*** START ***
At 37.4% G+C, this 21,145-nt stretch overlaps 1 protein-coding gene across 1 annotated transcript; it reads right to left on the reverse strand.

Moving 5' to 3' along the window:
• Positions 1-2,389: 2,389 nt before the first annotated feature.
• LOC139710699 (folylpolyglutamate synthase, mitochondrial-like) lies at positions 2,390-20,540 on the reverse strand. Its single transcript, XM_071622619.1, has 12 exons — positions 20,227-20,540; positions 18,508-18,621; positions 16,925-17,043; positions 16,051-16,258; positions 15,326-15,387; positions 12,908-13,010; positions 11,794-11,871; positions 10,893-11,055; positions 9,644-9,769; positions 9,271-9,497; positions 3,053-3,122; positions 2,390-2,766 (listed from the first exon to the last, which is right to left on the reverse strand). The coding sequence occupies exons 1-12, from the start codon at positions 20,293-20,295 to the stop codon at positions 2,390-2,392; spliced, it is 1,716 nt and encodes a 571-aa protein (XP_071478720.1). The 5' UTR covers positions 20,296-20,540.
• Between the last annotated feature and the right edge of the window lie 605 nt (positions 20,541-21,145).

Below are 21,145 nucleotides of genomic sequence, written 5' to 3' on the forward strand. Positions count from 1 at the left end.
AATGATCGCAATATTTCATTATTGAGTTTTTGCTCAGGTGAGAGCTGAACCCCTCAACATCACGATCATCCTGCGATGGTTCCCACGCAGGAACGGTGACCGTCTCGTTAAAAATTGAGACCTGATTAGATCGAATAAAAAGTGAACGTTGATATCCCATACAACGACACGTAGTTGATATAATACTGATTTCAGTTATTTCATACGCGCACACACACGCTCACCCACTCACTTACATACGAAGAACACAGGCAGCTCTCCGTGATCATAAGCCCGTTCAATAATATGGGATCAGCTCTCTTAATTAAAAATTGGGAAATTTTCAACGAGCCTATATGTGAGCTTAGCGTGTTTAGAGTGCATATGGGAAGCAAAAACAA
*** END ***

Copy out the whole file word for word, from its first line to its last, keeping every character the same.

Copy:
At 37.4% G+C, this 21,145-nt stretch overlaps 1 protein-coding gene across 1 annotated transcript; it reads right to left on the reverse strand.

Moving 5' to 3' along the window:
• Positions 1-2,389: 2,389 nt before the first annotated feature.
• LOC139710699 (folylpolyglutamate synthase, mitochondrial-like) lies at positions 2,390-20,540 on the reverse strand. Its single transcript, XM_071622619.1, has 12 exons — positions 20,227-20,540; positions 18,508-18,621; positions 16,925-17,043; positions 16,051-16,258; positions 15,326-15,387; positions 12,908-13,010; positions 11,794-11,871; positions 10,893-11,055; positions 9,644-9,769; positions 9,271-9,497; positions 3,053-3,122; positions 2,390-2,766 (listed from the first exon to the last, which is right to left on the reverse strand). The coding sequence occupies exons 1-12, from the start codon at positions 20,293-20,295 to the stop codon at positions 2,390-2,392; spliced, it is 1,716 nt and encodes a 571-aa protein (XP_071478720.1). The 5' UTR covers positions 20,296-20,540.
• Between the last annotated feature and the right edge of the window lie 605 nt (positions 20,541-21,145).

Below are 21,145 nucleotides of genomic sequence, written 5' to 3' on the forward strand. Positions count from 1 at the left end.
AATGATCGCAATATTTCATTATTGAGTTTTTGCTCAGGTGAGAGCTGAACCCCTCAACATCACGATCATCCTGCGATGGTTCCCACGCAGGAACGGTGACCGTCTCGTTAAAAATTGAGACCTGATTAGATCGAATAAAAAGTGAACGTTGATATCCCATACAACGACACGTAGTTGATATAATACTGATTTCAGTTATTTCATACGCGCACACACACGCTCACCCACTCACTTACATACGAAGAACACAGGCAGCTCTCCGTGATCATAAGCCCGTTCAATAATATGGGATCAGCTCTCTTAATTAAAAATTGGGAAATTTTCAACGAGCCTATATGTGAGCTTAGCGTGTTTAGAGTGCATATGGGAAGCAAAAACAA